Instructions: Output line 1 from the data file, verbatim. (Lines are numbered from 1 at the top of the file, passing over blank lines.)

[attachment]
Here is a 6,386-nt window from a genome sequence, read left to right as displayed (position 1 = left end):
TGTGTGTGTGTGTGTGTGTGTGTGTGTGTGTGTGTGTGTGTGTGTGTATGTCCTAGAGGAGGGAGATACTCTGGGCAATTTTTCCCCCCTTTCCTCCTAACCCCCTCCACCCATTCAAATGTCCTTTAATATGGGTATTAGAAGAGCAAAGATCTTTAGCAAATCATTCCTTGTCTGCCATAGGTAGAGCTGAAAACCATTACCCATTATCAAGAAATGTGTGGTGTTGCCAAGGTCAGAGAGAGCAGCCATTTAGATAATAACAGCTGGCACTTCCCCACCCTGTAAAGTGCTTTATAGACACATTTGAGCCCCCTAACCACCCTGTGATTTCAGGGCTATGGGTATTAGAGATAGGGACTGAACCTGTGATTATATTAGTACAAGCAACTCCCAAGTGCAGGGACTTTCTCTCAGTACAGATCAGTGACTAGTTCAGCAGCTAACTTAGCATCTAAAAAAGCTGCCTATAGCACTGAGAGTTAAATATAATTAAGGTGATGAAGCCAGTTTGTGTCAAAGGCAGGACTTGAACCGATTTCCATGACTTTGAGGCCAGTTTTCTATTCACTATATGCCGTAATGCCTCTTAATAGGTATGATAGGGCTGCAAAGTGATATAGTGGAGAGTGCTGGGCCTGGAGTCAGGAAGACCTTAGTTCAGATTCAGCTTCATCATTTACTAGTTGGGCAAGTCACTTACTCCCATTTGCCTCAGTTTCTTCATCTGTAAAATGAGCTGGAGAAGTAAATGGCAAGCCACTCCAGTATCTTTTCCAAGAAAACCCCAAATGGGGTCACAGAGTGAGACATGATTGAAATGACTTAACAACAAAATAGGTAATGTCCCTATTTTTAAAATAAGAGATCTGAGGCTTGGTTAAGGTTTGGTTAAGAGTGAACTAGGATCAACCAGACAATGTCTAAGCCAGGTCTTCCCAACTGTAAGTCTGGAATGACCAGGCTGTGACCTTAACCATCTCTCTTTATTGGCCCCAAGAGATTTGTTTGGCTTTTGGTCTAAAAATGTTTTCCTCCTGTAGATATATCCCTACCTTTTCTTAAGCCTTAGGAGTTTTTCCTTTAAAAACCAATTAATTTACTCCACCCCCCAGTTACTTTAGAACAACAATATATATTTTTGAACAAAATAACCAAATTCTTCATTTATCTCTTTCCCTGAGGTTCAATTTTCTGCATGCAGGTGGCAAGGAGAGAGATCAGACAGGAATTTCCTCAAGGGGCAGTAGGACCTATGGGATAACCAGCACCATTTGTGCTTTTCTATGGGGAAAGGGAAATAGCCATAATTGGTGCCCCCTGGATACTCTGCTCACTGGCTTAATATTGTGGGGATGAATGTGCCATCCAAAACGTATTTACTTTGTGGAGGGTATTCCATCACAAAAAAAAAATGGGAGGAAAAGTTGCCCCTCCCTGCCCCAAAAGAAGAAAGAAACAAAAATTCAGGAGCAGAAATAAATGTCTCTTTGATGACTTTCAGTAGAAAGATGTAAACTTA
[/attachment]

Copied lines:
Here is a 6,386-nt window from a genome sequence, read left to right as displayed (position 1 = left end):